Dynamical Biomarkers Group’s tricorder prototype
DxtER, Final Frontier Medical Devices’ tricorder prototype
4). Home Health Gets an Upgrade
As technology costs continue to decline and tricorder type devices become widespread, the intersection of AI and IoT will increasingly start to flow into our homes. Driven by ease of use and economic pressures, this in-home health tech transformation will allow baby boomers to age in place, help parents take care of their children, and provide new levels of care and services for patients with chronic conditions. At the same time, physicians, payers, providers and policy makers will need to address the impact that these in home technologies have in terms of patient privacy, reimbursement, public health outcomes, and cost containment.
5). Personalized Genomics
Over the last few years, the genomics company 23andMe has garnered a great deal of press for their $199 personalized gene sequencing service. “The cells in your body have 23 pairs of chromosomes. Your chromosomes are made of DNA, which can tell you a lot about you. Explore your 23 pairs today.”
Now several other companies are also entering the personalized sequencing space, including Genos, a startup company based in San Francisco. According to Wired Magazine, “Genos is telling its customers to ask not what your data can do for you, but what your data can do for science. In a first for the personal genomics movement, the company is creating a research pipeline with academic and commercial partners, and paying customers to donate their data. The incentives range between $50 and $200 per project.” This concept of allowing patients to be paid for sharing their genomic data to various studies could prove to be very powerful.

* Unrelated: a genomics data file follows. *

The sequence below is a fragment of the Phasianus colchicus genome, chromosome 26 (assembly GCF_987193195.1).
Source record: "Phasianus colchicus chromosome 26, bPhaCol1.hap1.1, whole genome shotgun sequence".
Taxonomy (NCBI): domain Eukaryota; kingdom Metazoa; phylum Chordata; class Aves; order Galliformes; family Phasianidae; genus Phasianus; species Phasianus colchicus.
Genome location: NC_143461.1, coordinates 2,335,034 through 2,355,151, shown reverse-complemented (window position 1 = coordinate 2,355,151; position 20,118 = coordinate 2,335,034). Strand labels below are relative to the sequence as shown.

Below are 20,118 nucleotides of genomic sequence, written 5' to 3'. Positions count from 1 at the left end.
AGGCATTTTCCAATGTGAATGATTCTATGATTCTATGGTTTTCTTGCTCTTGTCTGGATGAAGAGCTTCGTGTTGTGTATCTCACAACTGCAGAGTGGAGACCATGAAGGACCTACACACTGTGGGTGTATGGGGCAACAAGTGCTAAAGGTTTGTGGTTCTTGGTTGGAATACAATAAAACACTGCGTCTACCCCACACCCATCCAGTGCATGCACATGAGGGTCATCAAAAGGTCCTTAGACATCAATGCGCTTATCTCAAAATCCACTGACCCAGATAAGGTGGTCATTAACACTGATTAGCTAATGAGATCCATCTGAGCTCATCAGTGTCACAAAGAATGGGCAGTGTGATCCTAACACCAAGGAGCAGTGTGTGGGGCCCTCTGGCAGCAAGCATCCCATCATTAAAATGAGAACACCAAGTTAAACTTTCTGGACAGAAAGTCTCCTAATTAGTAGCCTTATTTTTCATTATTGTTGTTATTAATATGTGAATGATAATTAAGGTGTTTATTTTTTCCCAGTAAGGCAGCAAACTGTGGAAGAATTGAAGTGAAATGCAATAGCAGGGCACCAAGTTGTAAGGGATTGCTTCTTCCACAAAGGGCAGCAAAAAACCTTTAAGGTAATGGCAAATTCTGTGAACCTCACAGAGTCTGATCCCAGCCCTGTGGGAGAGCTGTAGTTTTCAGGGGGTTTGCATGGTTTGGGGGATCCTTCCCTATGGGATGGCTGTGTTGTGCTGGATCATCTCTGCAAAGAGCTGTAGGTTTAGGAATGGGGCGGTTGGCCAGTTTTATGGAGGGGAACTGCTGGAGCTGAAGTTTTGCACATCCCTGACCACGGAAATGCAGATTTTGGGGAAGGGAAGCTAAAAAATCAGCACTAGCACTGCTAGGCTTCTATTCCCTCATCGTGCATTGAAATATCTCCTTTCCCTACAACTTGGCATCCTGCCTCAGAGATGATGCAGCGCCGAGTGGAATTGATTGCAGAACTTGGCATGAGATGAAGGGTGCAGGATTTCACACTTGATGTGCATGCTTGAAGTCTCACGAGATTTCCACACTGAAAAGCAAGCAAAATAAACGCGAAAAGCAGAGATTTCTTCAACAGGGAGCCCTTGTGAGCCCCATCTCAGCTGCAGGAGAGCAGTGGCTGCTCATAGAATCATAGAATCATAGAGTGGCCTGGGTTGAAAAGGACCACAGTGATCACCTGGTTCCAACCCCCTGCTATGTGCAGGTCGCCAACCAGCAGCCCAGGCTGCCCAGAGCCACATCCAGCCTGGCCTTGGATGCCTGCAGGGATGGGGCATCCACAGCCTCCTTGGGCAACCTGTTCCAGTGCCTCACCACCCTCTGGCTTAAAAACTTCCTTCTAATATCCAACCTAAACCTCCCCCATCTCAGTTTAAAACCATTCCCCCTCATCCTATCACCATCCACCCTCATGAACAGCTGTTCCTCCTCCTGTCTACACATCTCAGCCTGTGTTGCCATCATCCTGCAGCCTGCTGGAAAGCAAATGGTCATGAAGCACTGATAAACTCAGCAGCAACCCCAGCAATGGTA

Exactly how this nascent sequencing market evolves remains to be seen, but one thing we know for sure is that prices will continue to decline, soon hitting a price point that triggers widespread and routine genomic sequencing. Ultimately, patients will be armed with incredible insights into the very foundation of their health and wellness.
So What’s Next?
While it may seem as if there’s been an endless hype cycle about wearables and health tech over the last few years, the rapid maturation of AI, IoT, portable diagnostics, home health tech and personalized genomics are now combining to create a true tipping point that is transforming the patient experience. This new patient experience that is rapidly coming into focus will be defined by personalized data and genomics that are effortlessly collected in a real-time cycle of monitoring and feedback, and linked to the very best AI and diagnostics. Instead of episodic bursts of treatment, healthcare will increasingly be delivered as an ongoing service, with a large percentage of that experience happening at home rather than in a formal healthcare setting. Obviously, there are countless issues that will need to be addressed as this new model takes shape, but given the pace of innovation now occurring in the health tech space it is clear that Patients, Physicians, Professional Healthcare Administrators, Payers, and Policy Makers will all need to adapt to this transformation of the patient experience.